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Learn, Contribute, Grow

 

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Oct 17, 2017

Filtered sunlight streams in sideways through an iron-barred window, filling the small room.  Its concrete floor is neatly lined with magenta and teal woven mats awaiting their guests.  Down the red-earth path, women trickle into the space, removing their shoes and tucking them neatly to the side.  The walls begin to reverberate with laughter—the deep belly-laughs of those who have gathered here.  Class is in session.


Jan 24, 2017

*An SP Staff shares about their local literacy classes*

Since September we have been running literacy classes twice a week for two different groups. The non-literate group is now having simple English conversations, has familiarity with over 500 words, and has increasing phonic awareness to the point they are able to spell three letter words and read short, simple stories. This group of ladies is so full of life and joy over their new literacy and English, they often use their new "phrases" and/or read the stories to each other while laughing hysterically because they just can't believe it!


Mar 23, 2016

From Holly, Servant Partners staff in Kampala:
I have been volunteering with a local youth-run NGO in Uganda which works throughout the country with young people doing debate and creative writing programs with the intention of giving students the hard skills of communication--developing their words into stories or logical arguments--while also building confidence, creative thinking, empathy and civic-mindedness.  The team running the NGO is passionate about debate and creative writing because of their own personal interests in them, but their ultimate goal is to use these latter soft skills toward developing the next generation of citizens into active, engaged, thoughtful citizens.  I am a writer and wanted to connect with and contribute to a literary organization, of which there are several, while here in Uganda. The reason I chose to invest in this particular one is because of their value for leadership development, civic good, systems that work, and of course, lifelong learning.
 
So, I began working with them as a way to connect with local writers and offer some of my skills, facilitating 1-2 day creative writing workshops every month or two.   As someone passionate about the transforming power of writing and literature, it has been a joy to facilitate creative writing workshops. We now mostly do 1-day workshops wherein we explore a particular theme/subject in literature and practice writing about that. For example we’ve explored hope and despair, how to write about the body, terrorism and empathy, writing about food, and culture & belonging. We explore sensory details, we explore how to write about emotions, how to show emotions and help readers feel them without actually stating them. We tell our own stories and we build stories off of each other’s experiences. And we write and read a lot.  It has been beautiful to see the kind of connection we all make with each other as we read and talk about and write about the deepest, truest stuff of life.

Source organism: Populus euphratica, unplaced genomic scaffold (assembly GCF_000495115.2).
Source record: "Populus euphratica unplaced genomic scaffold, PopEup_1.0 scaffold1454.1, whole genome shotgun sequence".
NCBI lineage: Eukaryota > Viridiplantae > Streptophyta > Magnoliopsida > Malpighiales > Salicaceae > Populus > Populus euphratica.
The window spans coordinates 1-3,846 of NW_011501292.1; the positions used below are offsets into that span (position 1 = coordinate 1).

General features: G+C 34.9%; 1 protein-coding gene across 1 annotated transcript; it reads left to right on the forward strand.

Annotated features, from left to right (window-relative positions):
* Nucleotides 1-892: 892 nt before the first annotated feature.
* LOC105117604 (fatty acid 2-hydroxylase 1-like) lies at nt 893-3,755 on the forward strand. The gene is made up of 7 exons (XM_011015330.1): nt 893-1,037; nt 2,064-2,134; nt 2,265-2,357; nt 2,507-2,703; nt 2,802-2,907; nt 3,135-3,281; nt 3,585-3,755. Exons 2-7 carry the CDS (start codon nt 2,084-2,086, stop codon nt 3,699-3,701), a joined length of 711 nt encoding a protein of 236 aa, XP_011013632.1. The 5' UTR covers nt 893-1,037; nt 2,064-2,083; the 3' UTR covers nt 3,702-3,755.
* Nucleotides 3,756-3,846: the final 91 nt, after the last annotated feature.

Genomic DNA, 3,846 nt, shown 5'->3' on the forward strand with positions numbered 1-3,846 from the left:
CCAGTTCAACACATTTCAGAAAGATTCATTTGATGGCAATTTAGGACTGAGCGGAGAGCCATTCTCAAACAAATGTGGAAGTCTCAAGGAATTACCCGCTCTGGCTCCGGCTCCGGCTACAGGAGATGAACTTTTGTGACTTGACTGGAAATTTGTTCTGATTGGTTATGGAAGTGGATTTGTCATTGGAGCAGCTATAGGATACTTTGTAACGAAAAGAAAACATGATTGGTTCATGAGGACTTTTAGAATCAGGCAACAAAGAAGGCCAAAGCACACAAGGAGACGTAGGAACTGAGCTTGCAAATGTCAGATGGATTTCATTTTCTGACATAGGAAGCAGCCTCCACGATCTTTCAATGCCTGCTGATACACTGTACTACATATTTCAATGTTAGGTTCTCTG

Mar 23, 2016

From Holly, Servant Partners staff in Kampala:
 
The morning of the first Economic Empowerment training, with the seventeen women in a paper-bead-making project of the Acholi Quarter, things were not going as planned. We knew something wouldn’t go as planned, we just didn’t know what. For whatever reason, that morning community politics were a mess and someone made a power-play for the classroom space we’d reserved. After thirty minutes someone located an alternative.
 
The one-room dirt-floor church was flanked by wood planks and covered with tin. It sat along the main dirt road leading to the top of the community, the front serving as a stage for the motorcycle taxis (boda bodas), the back perched on the edge of one of the quarries, the tink-tink sounds of women breaking rocks by hand audible throughout our session. Women from the church arrived and put giant red sheets on every wall, we presume for respectability of the space. Plastic chairs were brought from the house of the leader of the bead group. A flip chart was threaded through a laundry line and attached to the corner posts. Classroom, check.

Mar 23, 2016

From Nathan and Holly, Servant Partners staff in Kampala:
 
We’ve now been in Kampala more than two years.  All at once, it feels like it has been much longer than that and it feels like it can’t have possibly been that long. Each six months has seemed to be a different season of settling in here and each day has been a confrontation with the difficulties of such a life-altering move and learning to find joy in it, as it is.  We are still here, finding our way hour by hour, day by day, month by month, and year by year.


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